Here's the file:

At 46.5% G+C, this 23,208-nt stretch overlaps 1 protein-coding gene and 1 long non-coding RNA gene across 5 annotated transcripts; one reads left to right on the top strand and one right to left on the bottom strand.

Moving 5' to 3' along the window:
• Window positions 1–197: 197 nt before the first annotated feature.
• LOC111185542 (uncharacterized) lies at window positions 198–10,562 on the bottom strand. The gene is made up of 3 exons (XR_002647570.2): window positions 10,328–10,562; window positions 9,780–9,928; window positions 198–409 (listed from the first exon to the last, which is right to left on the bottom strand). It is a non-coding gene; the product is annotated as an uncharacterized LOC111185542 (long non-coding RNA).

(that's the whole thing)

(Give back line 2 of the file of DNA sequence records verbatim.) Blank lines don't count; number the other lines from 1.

Moving 5' to 3' along the window: